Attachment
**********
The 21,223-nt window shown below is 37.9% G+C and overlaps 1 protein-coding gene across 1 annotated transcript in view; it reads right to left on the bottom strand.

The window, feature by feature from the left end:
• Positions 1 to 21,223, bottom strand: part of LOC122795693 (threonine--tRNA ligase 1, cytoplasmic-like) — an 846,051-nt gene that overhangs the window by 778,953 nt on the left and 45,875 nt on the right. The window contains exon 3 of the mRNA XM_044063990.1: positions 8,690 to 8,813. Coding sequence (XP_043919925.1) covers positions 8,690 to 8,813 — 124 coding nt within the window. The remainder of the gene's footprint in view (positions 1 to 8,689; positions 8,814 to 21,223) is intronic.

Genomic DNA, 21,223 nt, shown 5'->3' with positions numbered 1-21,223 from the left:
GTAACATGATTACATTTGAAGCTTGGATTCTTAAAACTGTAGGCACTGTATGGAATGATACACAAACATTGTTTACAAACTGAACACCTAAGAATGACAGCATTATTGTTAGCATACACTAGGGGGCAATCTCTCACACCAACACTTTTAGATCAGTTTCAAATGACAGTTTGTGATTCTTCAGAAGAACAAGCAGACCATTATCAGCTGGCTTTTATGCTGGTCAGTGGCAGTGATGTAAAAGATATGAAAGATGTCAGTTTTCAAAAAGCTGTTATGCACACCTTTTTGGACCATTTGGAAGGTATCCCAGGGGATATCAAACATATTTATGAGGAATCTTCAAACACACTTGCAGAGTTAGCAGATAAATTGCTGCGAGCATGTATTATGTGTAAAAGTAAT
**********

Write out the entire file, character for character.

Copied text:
The 21,223-nt window shown below is 37.9% G+C and overlaps 1 protein-coding gene across 1 annotated transcript in view; it reads right to left on the bottom strand.

The window, feature by feature from the left end:
• Positions 1 to 21,223, bottom strand: part of LOC122795693 (threonine--tRNA ligase 1, cytoplasmic-like) — an 846,051-nt gene that overhangs the window by 778,953 nt on the left and 45,875 nt on the right. The window contains exon 3 of the mRNA XM_044063990.1: positions 8,690 to 8,813. Coding sequence (XP_043919925.1) covers positions 8,690 to 8,813 — 124 coding nt within the window. The remainder of the gene's footprint in view (positions 1 to 8,689; positions 8,814 to 21,223) is intronic.

Genomic DNA, 21,223 nt, shown 5'->3' with positions numbered 1-21,223 from the left:
GTAACATGATTACATTTGAAGCTTGGATTCTTAAAACTGTAGGCACTGTATGGAATGATACACAAACATTGTTTACAAACTGAACACCTAAGAATGACAGCATTATTGTTAGCATACACTAGGGGGCAATCTCTCACACCAACACTTTTAGATCAGTTTCAAATGACAGTTTGTGATTCTTCAGAAGAACAAGCAGACCATTATCAGCTGGCTTTTATGCTGGTCAGTGGCAGTGATGTAAAAGATATGAAAGATGTCAGTTTTCAAAAAGCTGTTATGCACACCTTTTTGGACCATTTGGAAGGTATCCCAGGGGATATCAAACATATTTATGAGGAATCTTCAAACACACTTGCAGAGTTAGCAGATAAATTGCTGCGAGCATGTATTATGTGTAAAAGTAAT